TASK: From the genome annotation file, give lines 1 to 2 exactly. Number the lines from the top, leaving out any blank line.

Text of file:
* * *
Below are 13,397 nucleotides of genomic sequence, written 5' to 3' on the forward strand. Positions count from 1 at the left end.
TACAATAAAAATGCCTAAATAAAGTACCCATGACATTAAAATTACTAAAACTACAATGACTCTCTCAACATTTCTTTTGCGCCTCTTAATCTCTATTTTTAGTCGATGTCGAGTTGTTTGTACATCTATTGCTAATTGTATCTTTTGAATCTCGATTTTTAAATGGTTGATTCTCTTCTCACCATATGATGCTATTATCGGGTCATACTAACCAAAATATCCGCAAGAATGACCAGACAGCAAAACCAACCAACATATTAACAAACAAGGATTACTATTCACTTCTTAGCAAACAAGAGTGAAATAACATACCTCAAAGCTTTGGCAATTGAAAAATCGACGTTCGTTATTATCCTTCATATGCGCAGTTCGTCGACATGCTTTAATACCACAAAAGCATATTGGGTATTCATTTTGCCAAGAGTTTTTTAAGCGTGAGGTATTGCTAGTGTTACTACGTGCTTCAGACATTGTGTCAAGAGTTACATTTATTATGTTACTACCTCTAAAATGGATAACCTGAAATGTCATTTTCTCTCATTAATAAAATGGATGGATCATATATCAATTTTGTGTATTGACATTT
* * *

Below are 13,397 nucleotides of genomic sequence, written 5' to 3' on the forward strand. Positions count from 1 at the left end.
TACAATAAAAATGCCTAAATAAAGTACCCATGACATTAAAATTACTAAAACTACAATGACTCTCTCAACATTTCTTTTGCGCCTCTTAATCTCTATTTTTAGTCGATGTCGAGTTGTTTGTACATCTATTGCTAATTGTATCTTTTGAATCTCGATTTTTAAATGGTTGATTCTCTTCTCACCATATGATGCTATTATCGGGTCATACTAACCAAAATATCCGCAAGAATGACCAGACAGCAAAACCAACCAACATATTAACAAACAAGGATTACTATTCACTTCTTAGCAAACAAGAGTGAAATAACATACCTCAAAGCTTTGGCAATTGAAAAATCGACGTTCGTTATTATCCTTCATATGCGCAGTTCGTCGACATGCTTTAATACCACAAAAGCATATTGGGTATTCATTTTGCCAAGAGTTTTTTAAGCGTGAGGTATTGCTAGTGTTACTACGTGCTTCAGACATTGTGTCAAGAGTTACATTTATTATGTTACTACCTCTAAAATGGATAACCTGAAATGTCATTTTCTCTCATTAATAAAATGGATGGATCATATATCAATTTTGTGTATTGACATTT